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Dick Ellis Blog:
12/7/2020
On November 4, most of the country sensed that something was wrong. The previous day, Election Day, in Wisconsin, Michigan, Pennsylvania, and Georgia vote counting was stopped late at night, poll watchers were told to go home, and vote counting was resumed. By morning the big lead that Donald Trump held in the evening had vanished under the cover of darkness.A few days later the media, not the people, declared Joe Biden the winner. Biden then beg...
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Fencerows: Bad River Biology

John Luthens

It was a rolling, late-autumn laboratory of trees and hills and sparkling rivers that stretched east of Mellen, Wisconsin and along the northern borders of Ashland and Iron Counties. An Indian-summer sun slanted through a maze of fallen leaves and logs. Along the banks of a winding stream small enough to leap over, balsam pines contested positions with birch trees and alder brush. It couldn’t have been a finer setting in which to wet my boots in the currents of watershed biology.

I tagged into the beautiful fall morning with Bobbi Rongstad and Sjana Schanning; members of the Bad River Watershed Association, a citizen-based organization that strives to sustain water quality in nearly 1000 square miles of tributary waters flowing from the Chequamegon National Forest and into the Lake Superior Basin.

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Bobbi Rongstad collects macroinvertebrate samples along a tributary stream in the Bad River Watershed.

Schanning, the association’s president, currently works for the U.S. Forestry Service out of Hayward, while Rongstad serves as treasurer and lives and works in the beautiful wilds of Iron County. As is the case with many of the Bad River Watershed members, both women are well-versed in data collection and water-quality monitoring.

The group maintains baseline data throughout the Bad River Watershed, monitoring pH, temperature, and dissolved oxygen content, charting the ongoing health of the system and identifying potential water-quality issues.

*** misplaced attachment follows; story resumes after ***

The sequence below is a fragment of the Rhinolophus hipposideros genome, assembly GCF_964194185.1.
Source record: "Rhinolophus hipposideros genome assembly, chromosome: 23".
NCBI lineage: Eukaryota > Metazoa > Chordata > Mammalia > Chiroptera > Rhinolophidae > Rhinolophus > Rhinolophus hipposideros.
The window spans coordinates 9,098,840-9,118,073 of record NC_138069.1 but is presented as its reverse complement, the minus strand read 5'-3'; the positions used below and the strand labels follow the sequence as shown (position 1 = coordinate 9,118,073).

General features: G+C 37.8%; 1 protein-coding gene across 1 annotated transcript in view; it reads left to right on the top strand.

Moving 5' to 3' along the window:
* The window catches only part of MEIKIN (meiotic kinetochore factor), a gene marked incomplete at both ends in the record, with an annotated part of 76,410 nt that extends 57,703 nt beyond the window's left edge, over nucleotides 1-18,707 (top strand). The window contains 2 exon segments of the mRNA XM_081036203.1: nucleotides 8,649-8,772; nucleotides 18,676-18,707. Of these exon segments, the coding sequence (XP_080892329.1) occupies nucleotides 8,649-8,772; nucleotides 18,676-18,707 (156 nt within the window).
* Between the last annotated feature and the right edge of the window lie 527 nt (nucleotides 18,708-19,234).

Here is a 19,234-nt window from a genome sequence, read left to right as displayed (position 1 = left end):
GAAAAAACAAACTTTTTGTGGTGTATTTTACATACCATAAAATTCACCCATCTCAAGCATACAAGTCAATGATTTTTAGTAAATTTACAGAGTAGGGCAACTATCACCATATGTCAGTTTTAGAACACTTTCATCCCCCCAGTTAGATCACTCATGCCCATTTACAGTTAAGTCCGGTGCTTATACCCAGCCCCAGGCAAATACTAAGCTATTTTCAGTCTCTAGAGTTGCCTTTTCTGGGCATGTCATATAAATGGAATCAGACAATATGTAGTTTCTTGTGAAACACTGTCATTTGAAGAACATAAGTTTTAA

Founded in 2001, the Watershed Association’s research has proved a valuable liaison between local land owners and government resource agencies, improving erosion control by replacing outdated road culverts and helping farmers establish beneficial agricultural practices, while at the same time fostering a healthy relationship between the needs of the local community and the goals of watershed management.

One of the best ways to gauge the quality of a waterway, and the reason I found myself on a pristine, natural-reproducing trout stream that has no name (I’m not being secretive – it really doesn’t) is to monitor the abundance and type of the aquatic insects found in various streambed habitat.

The proper and scientific title of our sampling was ‘Macroinvertebrate Monitoring’ – meaning collecting organisms that lack internal skeletons or backbones, but are large enough to be seen with the naked eye. And while I’ve been told a time or two that I could loosely fit the bill on this type of specimen circuit, what we’re really talking is stonefly nymphs, worms, freshwater shrimp, and other terrestrial fish food here.

On Wisconsin Outdoors

Sjana Schanning sketches the forest growth along a stream section in Iron County.

As I inspected dip nets of aquatic life from the stream bottom, tentatively probing the net with a finger, looking for any wiggling signs life, Rongstad waited on the bank with a lab bucket and tweezers for picking out the tiny critters. She laughingly offered up advice. “Really dig in with your boots. You gotta be dancing to stir those bugs up.”

Schanning, meanwhile, told me that one of the central reasons she enjoyed her line of work, was the access it provided to form educated and scientific decisions about the environment. She entered data on a log sheet: mapping stream vegetation, measuring velocity flow, and characterizing the structure and habitat that made up a one-hundred meter study-stretch of curling water.

Both of my biologist companions were far more adept at finding and categorizing the bugs, and as far as entering the data on the log sheets, well, let’s just say that after I managed to lose the pencil twice amongst the piles of fallen leaves, I was soundly relieved of further clerical duties.

Schanning’s scientific entries were especially meticulous, doubtless a product of her environmental science background. Her notes went down clear and concise. They also never went down silent and static.

As I danced along the stream bottom, bringing samples in the net to be plucked out with tweezers, Sjana Schanning sang out tune after tune. Our lowland-forest biology classroom was treated to mediocre dancing and a very pretty voice, although it must be said that some of the songs were ribald enough to make a sailor blush.

By the end of the day, we‘d acquired an impressive collection of bugs to go along with a well-documented set of statistics. Myself, I got to spend a wonderful autumn day on a trout stream in one of the most untouched wilderness lands Wisconsin has to offer.

And thanks to two fine researchers, I got to participate in some fascinating stream biology that will hopefully serve to protect the pristine watershed of the Bad River for generations to come.